ACTIVISTS hoping to block plans for an incinerator in Beddington Lane feared their case would collapse just 48 hours before it was due to be heard in the high court.
The Stop the Incinerator campaign faced going up in smoke on Tuesday when a donor who had pledged £5,000 pulled out.
It meant the group were unable to fund the legal fees for the judicial review against Sutton Council and developers Viridor.
But, in a frantic few hours, they were able to raise the money they needed thanks to an internet appeal and generous donations.
Shasha Khan, leading the campaign, said the group had managed to collect more than £5,000 and the case, due to begin on Thursday, could continue, though more funds are needed.
He said: "I'm not able to say what happened to the donation but when we found out it wasn't coming through we were really flat.
"I felt a considerable strain on my shoulders and I worried it was over.
"Our only chance was to go online, call in some favours and hope for the best. The response was amazing."
Mr Khan added: "We raised close to £5,200, unbelievably. It was a frantic day.
"I went to a couple of people who had always hinted they were going to help us out but never had done.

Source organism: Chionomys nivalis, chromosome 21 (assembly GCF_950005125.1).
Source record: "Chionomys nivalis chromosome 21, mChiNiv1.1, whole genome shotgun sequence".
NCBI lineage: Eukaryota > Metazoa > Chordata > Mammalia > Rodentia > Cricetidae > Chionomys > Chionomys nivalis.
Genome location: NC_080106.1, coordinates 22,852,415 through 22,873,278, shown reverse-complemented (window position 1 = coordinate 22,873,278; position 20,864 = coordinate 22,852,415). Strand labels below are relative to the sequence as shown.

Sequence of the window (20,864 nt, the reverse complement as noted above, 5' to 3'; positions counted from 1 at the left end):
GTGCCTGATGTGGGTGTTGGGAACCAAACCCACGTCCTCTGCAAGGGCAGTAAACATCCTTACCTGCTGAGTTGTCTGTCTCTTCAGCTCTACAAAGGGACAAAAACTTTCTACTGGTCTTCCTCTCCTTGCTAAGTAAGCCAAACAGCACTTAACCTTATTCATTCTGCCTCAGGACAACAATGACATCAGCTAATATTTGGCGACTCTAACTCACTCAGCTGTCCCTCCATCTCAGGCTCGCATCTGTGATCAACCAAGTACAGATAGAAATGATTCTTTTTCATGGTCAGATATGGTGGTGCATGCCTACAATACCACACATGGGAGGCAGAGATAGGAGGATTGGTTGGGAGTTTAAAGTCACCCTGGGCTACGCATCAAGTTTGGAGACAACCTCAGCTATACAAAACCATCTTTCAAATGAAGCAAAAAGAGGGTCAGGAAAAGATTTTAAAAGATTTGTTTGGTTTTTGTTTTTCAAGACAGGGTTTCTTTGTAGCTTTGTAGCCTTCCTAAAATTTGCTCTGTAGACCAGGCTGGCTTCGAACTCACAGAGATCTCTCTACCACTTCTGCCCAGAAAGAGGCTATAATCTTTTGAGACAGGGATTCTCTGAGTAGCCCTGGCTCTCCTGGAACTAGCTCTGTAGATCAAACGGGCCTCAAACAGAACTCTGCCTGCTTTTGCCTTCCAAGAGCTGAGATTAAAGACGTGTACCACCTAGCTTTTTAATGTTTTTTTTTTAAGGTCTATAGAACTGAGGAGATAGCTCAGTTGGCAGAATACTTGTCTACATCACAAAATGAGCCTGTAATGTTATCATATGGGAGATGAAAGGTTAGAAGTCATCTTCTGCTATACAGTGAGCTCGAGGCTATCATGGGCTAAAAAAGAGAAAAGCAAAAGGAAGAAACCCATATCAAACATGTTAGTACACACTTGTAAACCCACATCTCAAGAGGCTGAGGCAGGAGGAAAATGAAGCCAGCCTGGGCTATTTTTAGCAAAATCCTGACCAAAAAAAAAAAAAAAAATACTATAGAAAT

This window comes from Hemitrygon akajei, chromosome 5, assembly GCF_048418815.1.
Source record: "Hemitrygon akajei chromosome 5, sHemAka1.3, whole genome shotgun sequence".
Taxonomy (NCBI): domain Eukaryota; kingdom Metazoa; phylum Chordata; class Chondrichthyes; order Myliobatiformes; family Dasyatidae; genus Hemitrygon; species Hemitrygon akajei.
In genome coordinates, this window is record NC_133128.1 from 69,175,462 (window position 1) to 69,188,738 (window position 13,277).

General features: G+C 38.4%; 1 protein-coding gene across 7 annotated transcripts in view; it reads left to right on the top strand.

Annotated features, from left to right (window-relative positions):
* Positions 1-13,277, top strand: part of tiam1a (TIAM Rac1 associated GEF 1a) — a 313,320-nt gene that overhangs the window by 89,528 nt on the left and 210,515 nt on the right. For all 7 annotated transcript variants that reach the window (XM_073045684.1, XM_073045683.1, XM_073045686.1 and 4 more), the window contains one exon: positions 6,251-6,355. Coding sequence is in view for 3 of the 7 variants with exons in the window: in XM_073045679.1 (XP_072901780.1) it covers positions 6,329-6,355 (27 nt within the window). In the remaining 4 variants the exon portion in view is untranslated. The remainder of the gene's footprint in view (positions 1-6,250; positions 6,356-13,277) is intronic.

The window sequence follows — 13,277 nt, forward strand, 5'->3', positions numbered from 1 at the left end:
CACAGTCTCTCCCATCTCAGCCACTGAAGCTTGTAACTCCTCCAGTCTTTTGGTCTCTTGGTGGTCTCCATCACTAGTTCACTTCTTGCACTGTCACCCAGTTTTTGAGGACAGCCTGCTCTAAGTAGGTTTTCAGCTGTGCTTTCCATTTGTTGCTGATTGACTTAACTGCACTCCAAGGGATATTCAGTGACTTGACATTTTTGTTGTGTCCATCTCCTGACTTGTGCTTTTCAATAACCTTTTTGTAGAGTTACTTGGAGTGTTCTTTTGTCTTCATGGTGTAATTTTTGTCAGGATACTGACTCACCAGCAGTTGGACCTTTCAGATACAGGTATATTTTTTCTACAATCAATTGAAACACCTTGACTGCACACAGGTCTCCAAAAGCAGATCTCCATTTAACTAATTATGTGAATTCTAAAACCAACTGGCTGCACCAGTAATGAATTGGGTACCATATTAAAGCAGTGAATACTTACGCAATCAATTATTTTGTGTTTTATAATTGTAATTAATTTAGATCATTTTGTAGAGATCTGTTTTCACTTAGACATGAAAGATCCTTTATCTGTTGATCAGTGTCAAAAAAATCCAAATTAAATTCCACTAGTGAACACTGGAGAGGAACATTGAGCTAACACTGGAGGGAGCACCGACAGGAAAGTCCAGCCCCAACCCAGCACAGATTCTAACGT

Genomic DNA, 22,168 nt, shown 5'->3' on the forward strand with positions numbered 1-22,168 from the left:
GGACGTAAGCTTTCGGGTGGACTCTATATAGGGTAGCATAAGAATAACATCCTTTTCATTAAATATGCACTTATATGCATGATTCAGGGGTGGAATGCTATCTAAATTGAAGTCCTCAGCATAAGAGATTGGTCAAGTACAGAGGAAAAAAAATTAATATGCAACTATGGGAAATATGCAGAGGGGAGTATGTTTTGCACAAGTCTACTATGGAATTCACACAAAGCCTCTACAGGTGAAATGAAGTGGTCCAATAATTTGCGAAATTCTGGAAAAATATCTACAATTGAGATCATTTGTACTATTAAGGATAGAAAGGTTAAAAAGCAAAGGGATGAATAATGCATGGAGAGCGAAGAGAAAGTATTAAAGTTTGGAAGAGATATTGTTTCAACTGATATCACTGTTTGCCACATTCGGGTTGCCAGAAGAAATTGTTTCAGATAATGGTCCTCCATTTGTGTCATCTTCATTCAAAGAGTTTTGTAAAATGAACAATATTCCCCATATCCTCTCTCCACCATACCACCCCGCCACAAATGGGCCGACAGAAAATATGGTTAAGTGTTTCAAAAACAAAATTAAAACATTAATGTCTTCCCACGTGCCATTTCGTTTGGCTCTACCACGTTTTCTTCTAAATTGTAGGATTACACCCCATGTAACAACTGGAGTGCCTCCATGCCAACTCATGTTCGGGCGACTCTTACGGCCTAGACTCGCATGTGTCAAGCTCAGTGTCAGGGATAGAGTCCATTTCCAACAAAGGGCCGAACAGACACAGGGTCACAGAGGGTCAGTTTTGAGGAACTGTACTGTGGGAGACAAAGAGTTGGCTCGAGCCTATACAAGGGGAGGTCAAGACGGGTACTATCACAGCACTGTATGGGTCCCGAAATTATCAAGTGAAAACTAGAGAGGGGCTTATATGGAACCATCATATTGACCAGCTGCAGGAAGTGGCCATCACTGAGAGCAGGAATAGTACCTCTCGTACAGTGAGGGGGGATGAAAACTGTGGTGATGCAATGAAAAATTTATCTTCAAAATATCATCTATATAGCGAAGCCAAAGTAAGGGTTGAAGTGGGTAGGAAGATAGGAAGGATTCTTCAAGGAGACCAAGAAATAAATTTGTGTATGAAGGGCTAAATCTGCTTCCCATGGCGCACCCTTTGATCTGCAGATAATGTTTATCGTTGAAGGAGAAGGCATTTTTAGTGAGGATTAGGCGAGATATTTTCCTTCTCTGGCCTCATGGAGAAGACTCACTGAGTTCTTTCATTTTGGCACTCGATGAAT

"We sent out a message via the GoFundMe website and supporters on Twitter said they would donate. Loads of people got behind it.
"It was brilliant to see hundreds of pounds coming into the account every hour. It was quite extraordinary really. It saved us, it really did."
The campaigners hope to scupper controversial plans for an incinerator in Beddington Lane. They argue Sutton Council did not follow proper planning procedures when it granted planning permission for the facility, which is designed to burn 275,000 tonnes of waste each year.
The group points to planning guidelines which say Beddington Farmlands must become part of the Wandle Valley Regional Park from 2023 and, as a result, the site should be protected. Sutton and Viridor insist the rules were adhered to.
Mr Khan faced an £8,000 bill for his barrister's fees and a further £5,000 to cover costs if the case is unsuccessful.
Even with the eleventh hour reprieve the group needs to find an extra £4,000, a figure which could increase depending on the outcome of the hearing. The result is not expected for several weeks.
"The other side are pouring lots of cash into this which has meant our estimated bill is more than we expected," said Mr Khan.
"Their very detailed arguments mean our people need to more work which obviously costs more money.
"There's a huge asymmetry when it comes to spending power and it's difficult to accept."